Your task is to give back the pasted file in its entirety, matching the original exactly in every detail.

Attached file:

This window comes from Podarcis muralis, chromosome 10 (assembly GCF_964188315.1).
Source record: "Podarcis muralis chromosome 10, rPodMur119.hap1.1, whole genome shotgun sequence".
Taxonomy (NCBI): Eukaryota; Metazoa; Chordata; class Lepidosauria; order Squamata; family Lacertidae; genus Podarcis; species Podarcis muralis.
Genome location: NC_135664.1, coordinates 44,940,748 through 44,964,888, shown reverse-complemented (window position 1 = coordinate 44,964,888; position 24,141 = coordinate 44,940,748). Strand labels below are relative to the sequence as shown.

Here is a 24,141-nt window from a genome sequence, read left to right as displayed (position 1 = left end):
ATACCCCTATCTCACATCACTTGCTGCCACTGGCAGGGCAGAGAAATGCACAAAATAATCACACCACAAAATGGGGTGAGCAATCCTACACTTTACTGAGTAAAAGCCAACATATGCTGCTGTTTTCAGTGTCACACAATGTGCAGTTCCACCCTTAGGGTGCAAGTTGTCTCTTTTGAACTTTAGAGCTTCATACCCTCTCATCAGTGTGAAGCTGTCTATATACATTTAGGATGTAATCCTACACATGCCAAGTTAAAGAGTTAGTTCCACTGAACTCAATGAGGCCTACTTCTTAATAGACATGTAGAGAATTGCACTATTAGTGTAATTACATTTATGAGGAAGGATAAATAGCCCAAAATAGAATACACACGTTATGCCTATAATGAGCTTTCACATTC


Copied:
This window comes from Podarcis muralis, chromosome 10 (assembly GCF_964188315.1).
Source record: "Podarcis muralis chromosome 10, rPodMur119.hap1.1, whole genome shotgun sequence".
Taxonomy (NCBI): Eukaryota; Metazoa; Chordata; class Lepidosauria; order Squamata; family Lacertidae; genus Podarcis; species Podarcis muralis.
Genome location: NC_135664.1, coordinates 44,940,748 through 44,964,888, shown reverse-complemented (window position 1 = coordinate 44,964,888; position 24,141 = coordinate 44,940,748). Strand labels below are relative to the sequence as shown.

Here is a 24,141-nt window from a genome sequence, read left to right as displayed (position 1 = left end):
ATACCCCTATCTCACATCACTTGCTGCCACTGGCAGGGCAGAGAAATGCACAAAATAATCACACCACAAAATGGGGTGAGCAATCCTACACTTTACTGAGTAAAAGCCAACATATGCTGCTGTTTTCAGTGTCACACAATGTGCAGTTCCACCCTTAGGGTGCAAGTTGTCTCTTTTGAACTTTAGAGCTTCATACCCTCTCATCAGTGTGAAGCTGTCTATATACATTTAGGATGTAATCCTACACATGCCAAGTTAAAGAGTTAGTTCCACTGAACTCAATGAGGCCTACTTCTTAATAGACATGTAGAGAATTGCACTATTAGTGTAATTACATTTATGAGGAAGGATAAATAGCCCAAAATAGAATACACACGTTATGCCTATAATGAGCTTTCACATTC